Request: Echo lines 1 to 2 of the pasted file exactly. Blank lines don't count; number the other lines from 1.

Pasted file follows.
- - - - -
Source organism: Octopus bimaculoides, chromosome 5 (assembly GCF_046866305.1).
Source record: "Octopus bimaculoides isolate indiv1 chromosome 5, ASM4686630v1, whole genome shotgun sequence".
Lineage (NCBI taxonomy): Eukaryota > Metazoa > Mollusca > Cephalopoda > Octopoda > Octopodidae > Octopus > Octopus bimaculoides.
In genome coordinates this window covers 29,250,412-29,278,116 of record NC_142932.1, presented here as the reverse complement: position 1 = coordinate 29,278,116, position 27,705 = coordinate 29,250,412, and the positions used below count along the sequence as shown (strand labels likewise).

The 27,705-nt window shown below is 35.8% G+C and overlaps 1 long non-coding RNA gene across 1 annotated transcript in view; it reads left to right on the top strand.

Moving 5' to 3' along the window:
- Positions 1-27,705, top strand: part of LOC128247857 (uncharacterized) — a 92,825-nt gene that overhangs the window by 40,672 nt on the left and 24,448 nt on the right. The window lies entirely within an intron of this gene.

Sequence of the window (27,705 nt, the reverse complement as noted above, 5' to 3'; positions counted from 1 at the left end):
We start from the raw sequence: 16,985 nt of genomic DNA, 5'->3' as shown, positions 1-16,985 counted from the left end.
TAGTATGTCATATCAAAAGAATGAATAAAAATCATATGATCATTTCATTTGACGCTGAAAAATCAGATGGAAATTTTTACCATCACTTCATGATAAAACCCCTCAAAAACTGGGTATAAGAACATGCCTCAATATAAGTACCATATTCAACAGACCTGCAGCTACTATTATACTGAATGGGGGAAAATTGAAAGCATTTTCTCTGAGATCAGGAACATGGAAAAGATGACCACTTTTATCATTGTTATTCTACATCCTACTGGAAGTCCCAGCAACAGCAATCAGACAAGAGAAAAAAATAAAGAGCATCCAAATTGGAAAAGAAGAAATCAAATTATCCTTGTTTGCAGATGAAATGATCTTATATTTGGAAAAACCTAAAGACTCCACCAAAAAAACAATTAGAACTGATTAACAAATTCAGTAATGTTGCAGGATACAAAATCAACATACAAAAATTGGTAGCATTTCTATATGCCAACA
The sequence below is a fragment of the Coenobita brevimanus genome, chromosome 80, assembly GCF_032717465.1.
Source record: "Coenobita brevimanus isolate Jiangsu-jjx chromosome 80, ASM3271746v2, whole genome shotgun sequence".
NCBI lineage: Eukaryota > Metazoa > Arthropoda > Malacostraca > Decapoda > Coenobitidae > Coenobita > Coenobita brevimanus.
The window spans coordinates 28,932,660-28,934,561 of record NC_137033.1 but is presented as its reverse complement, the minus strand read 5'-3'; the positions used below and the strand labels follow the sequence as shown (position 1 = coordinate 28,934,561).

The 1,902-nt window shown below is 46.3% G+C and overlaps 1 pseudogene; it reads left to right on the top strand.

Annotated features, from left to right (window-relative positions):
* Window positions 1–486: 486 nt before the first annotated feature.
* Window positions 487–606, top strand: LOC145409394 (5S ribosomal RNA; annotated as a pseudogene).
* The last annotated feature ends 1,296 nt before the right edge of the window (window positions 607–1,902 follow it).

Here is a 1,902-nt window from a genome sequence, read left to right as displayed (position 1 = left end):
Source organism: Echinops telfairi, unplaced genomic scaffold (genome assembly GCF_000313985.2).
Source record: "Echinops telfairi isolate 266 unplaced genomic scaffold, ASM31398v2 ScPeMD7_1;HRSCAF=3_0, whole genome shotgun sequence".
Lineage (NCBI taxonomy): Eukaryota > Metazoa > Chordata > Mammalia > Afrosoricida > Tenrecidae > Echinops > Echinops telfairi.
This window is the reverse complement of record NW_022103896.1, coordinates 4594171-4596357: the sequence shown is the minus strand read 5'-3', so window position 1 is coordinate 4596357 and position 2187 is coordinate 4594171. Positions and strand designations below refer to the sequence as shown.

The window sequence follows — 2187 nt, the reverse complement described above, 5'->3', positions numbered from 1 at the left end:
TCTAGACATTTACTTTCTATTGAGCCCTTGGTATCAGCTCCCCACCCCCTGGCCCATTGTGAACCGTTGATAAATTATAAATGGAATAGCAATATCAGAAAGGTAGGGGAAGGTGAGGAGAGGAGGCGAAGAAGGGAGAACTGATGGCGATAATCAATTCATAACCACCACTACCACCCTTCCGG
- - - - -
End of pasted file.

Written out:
Source organism: Octopus bimaculoides, chromosome 5 (assembly GCF_046866305.1).
Source record: "Octopus bimaculoides isolate indiv1 chromosome 5, ASM4686630v1, whole genome shotgun sequence".